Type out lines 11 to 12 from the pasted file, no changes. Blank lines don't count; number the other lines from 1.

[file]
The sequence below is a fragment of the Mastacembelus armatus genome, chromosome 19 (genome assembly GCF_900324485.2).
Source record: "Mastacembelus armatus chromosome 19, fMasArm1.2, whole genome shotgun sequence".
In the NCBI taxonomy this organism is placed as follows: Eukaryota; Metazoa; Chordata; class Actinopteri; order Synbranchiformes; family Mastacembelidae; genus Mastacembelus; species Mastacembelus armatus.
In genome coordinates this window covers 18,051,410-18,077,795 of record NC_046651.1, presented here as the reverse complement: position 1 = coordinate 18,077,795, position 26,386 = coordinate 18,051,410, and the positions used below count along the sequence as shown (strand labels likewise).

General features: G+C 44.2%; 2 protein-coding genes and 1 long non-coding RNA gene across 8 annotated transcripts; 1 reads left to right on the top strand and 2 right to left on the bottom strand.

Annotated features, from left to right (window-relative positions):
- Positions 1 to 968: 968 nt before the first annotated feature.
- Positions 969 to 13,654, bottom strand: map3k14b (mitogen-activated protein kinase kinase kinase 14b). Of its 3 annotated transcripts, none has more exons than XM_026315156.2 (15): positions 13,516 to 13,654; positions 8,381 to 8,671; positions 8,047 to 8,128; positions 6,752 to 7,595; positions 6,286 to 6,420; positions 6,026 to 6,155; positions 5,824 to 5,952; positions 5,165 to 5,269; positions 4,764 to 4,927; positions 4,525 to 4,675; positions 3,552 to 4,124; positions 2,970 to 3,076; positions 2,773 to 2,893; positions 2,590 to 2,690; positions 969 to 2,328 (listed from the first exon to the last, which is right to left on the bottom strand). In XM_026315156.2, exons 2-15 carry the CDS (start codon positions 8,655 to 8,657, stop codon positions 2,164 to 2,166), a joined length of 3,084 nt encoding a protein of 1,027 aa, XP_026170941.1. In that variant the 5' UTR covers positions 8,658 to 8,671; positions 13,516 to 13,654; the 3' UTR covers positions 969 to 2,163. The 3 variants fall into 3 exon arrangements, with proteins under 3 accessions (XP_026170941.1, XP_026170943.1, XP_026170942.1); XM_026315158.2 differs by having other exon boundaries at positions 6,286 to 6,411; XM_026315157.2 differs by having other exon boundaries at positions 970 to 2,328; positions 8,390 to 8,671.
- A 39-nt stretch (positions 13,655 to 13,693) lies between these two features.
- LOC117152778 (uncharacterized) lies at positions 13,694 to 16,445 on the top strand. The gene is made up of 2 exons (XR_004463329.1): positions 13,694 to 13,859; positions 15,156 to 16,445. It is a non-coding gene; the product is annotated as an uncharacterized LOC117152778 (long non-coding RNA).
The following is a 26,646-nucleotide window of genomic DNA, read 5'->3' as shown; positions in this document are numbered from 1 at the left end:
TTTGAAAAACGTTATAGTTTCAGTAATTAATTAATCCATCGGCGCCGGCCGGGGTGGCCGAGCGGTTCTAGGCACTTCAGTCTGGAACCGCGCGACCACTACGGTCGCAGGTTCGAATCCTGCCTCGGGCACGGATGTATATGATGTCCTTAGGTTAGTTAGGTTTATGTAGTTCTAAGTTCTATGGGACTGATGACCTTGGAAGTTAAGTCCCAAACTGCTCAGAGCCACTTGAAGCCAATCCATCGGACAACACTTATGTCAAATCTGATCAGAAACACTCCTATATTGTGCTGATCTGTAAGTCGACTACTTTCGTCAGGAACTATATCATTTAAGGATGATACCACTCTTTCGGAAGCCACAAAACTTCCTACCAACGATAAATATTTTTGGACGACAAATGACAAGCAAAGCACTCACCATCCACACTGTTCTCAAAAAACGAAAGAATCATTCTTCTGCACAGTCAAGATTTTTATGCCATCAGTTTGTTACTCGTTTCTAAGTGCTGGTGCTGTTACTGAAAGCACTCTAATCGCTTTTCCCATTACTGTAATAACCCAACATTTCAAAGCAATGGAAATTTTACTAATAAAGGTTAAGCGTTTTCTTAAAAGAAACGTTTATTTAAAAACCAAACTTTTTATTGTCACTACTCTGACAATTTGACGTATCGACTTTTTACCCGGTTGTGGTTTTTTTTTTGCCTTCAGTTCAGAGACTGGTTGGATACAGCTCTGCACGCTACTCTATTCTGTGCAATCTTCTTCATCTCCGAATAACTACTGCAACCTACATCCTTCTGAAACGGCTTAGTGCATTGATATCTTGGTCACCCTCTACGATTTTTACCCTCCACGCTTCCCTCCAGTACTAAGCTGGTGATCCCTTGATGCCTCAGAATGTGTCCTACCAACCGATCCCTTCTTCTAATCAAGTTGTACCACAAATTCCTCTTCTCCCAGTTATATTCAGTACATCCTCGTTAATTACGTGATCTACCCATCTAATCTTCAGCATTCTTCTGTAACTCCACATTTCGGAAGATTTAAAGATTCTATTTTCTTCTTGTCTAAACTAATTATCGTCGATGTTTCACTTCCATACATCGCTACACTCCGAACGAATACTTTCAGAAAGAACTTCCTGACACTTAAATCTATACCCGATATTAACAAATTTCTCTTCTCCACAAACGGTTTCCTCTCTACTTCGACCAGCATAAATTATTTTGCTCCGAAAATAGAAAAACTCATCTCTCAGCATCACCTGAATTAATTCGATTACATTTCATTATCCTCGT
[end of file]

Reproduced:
The following is a 26,646-nucleotide window of genomic DNA, read 5'->3' as shown; positions in this document are numbered from 1 at the left end:
TTTGAAAAACGTTATAGTTTCAGTAATTAATTAATCCATCGGCGCCGGCCGGGGTGGCCGAGCGGTTCTAGGCACTTCAGTCTGGAACCGCGCGACCACTACGGTCGCAGGTTCGAATCCTGCCTCGGGCACGGATGTATATGATGTCCTTAGGTTAGTTAGGTTTATGTAGTTCTAAGTTCTATGGGACTGATGACCTTGGAAGTTAAGTCCCAAACTGCTCAGAGCCACTTGAAGCCAATCCATCGGACAACACTTATGTCAAATCTGATCAGAAACACTCCTATATTGTGCTGATCTGTAAGTCGACTACTTTCGTCAGGAACTATATCATTTAAGGATGATACCACTCTTTCGGAAGCCACAAAACTTCCTACCAACGATAAATATTTTTGGACGACAAATGACAAGCAAAGCACTCACCATCCACACTGTTCTCAAAAAACGAAAGAATCATTCTTCTGCACAGTCAAGATTTTTATGCCATCAGTTTGTTACTCGTTTCTAAGTGCTGGTGCTGTTACTGAAAGCACTCTAATCGCTTTTCCCATTACTGTAATAACCCAACATTTCAAAGCAATGGAAATTTTACTAATAAAGGTTAAGCGTTTTCTTAAAAGAAACGTTTATTTAAAAACCAAACTTTTTATTGTCACTACTCTGACAATTTGACGTATCGACTTTTTACCCGGTTGTGGTTTTTTTTTTGCCTTCAGTTCAGAGACTGGTTGGATACAGCTCTGCACGCTACTCTATTCTGTGCAATCTTCTTCATCTCCGAATAACTACTGCAACCTACATCCTTCTGAAACGGCTTAGTGCATTGATATCTTGGTCACCCTCTACGATTTTTACCCTCCACGCTTCCCTCCAGTACTAAGCTGGTGATCCCTTGATGCCTCAGAATGTGTCCTACCAACCGATCCCTTCTTCTAATCAAGTTGTACCACAAATTCCTCTTCTCCCAGTTATATTCAGTACATCCTCGTTAATTACGTGATCTACCCATCTAATCTTCAGCATTCTTCTGTAACTCCACATTTCGGAAGATTTAAAGATTCTATTTTCTTCTTGTCTAAACTAATTATCGTCGATGTTTCACTTCCATACATCGCTACACTCCGAACGAATACTTTCAGAAAGAACTTCCTGACACTTAAATCTATACCCGATATTAACAAATTTCTCTTCTCCACAAACGGTTTCCTCTCTACTTCGACCAGCATAAATTATTTTGCTCCGAAAATAGAAAAACTCATCTCTCAGCATCACCTGAATTAATTCGATTACATTTCATTATCCTCGT